~~~~~ About my Stargate (SG)-inspired creations ~~~~~
I create the SG-inspired line of jewelry as a challenge to myself to design and create within a theme. I was hooked by the original movie and totally enjoyed watching all the incarnations on TV. These jewelry pieces are not endorsed by anyone related to SG, and are not intended to infringe upon any of SG's rights. I am an admirer showing appreciation for these fabulous stories EVER told! If any official SG representative feels otherwise, please let me know; the last thing I want from this line is to upset the SG universe.
Do you remember the coil of pure niobium from last post? Right, that's what went into this finger ring :-)
6 rows high, 22 columns around, several anodizing dips from 15 volt to 107, zipped up end to end, and voila!
Niobium gives out brilliant colors without etching, is hypoallergenic, super friendly for the majority of the skin sensitivity. I specially like using it in chainmaille for its relatively harder temper and nice medium weight.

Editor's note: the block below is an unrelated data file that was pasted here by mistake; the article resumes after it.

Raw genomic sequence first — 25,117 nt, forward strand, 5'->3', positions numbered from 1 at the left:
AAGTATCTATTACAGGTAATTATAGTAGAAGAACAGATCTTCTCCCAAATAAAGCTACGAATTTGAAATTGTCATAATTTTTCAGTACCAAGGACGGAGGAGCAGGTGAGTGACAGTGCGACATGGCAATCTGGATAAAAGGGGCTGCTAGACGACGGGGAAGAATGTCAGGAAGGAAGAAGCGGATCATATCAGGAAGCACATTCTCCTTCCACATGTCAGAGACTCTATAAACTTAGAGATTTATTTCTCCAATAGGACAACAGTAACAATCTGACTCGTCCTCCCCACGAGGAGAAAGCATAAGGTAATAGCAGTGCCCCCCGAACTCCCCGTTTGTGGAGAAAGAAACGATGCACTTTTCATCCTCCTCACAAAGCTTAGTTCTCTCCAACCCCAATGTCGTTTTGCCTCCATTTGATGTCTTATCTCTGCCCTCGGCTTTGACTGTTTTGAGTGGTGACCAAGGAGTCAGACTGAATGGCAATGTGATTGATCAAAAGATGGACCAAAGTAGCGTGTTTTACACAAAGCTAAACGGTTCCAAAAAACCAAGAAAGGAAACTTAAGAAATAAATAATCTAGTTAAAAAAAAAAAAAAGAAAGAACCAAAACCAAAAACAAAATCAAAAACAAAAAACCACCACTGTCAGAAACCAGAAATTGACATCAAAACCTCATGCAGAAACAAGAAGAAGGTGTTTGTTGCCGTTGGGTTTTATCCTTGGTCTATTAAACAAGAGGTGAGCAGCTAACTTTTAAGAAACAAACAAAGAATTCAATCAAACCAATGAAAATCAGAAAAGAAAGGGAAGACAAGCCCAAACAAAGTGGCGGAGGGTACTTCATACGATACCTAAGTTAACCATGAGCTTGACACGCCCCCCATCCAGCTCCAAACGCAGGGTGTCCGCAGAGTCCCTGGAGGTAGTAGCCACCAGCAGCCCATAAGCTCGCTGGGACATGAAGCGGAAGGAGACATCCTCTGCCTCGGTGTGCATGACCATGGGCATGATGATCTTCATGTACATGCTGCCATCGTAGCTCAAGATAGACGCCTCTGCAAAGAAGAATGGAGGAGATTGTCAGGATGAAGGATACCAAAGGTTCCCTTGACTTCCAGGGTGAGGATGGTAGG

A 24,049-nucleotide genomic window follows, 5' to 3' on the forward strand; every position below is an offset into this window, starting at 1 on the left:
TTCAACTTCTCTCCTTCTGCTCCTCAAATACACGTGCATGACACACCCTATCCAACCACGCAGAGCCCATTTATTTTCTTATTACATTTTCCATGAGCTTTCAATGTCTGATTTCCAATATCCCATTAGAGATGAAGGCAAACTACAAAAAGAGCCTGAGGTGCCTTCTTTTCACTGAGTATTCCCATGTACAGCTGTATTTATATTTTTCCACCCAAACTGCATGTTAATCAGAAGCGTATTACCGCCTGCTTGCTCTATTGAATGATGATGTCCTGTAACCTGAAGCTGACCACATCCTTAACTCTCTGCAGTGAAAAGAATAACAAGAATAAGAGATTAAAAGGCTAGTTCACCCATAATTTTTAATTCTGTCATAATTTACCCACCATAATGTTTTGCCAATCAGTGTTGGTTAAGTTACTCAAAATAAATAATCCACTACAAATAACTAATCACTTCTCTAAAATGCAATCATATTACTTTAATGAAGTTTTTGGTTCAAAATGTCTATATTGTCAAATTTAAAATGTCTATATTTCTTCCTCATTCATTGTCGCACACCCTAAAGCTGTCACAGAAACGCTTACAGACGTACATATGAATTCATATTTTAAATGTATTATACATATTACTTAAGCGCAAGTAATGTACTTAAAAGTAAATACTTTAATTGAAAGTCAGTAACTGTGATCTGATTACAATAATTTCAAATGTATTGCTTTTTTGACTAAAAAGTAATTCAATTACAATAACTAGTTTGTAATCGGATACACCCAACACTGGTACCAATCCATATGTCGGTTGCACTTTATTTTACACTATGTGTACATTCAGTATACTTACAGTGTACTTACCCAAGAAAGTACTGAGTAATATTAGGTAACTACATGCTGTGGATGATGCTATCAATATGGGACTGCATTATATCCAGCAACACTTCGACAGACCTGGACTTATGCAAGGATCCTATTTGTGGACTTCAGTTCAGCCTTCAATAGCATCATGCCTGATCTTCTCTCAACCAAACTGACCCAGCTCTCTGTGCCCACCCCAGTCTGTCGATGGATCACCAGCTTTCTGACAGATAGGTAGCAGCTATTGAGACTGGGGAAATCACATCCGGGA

Did I mention I like colors? (hee hee...)
This baby belongs to my dear friend Joy M. Think I'll be making more of these, because it's so .....
As I work on a custom order of a niobium chainmaille finger ring, I thought it's about time I document the process of going from wires to chains. This is how I first started doing chainmaille back in 2008. Lots have changed since then. Now we have many excellent sources specializing in chainmaille supplies. But once in a while, I enjoy going back to the way it had all started. So, here it is!
I'm making a Oops finger ring in pure niobium, based on this ring:
A chainmaille Oops ring in 20 gauge AWG sterling silver. This one was picked up by my old friend Mary S. :-) A little more about it in this post here.
This time, my friend Joy M., who's my partner-in-crime from two of my previous lives, wants one of these in anodized niobium to match her bracelet and earrings. So here it goes!
I start with a bundle of niobium wire.
Cut a length of this wire; I cut about 98". btw, I use memory wire cutter; don't use your fancy flush cutters for silver or copper; niobium will chew them right up.
Coil tightly on a 7/64" mandrel, I get two coils, each looking like this.
I learned to cut coils by wrapping masking tape around it, put it onto a saw blade, then saw cut from the inside. This cutting method was introduced in a free tutorial written by Carolyn Allan on JewelryLessons.com long time ago; it's no longer available on that site; but I've been faithfully following her method.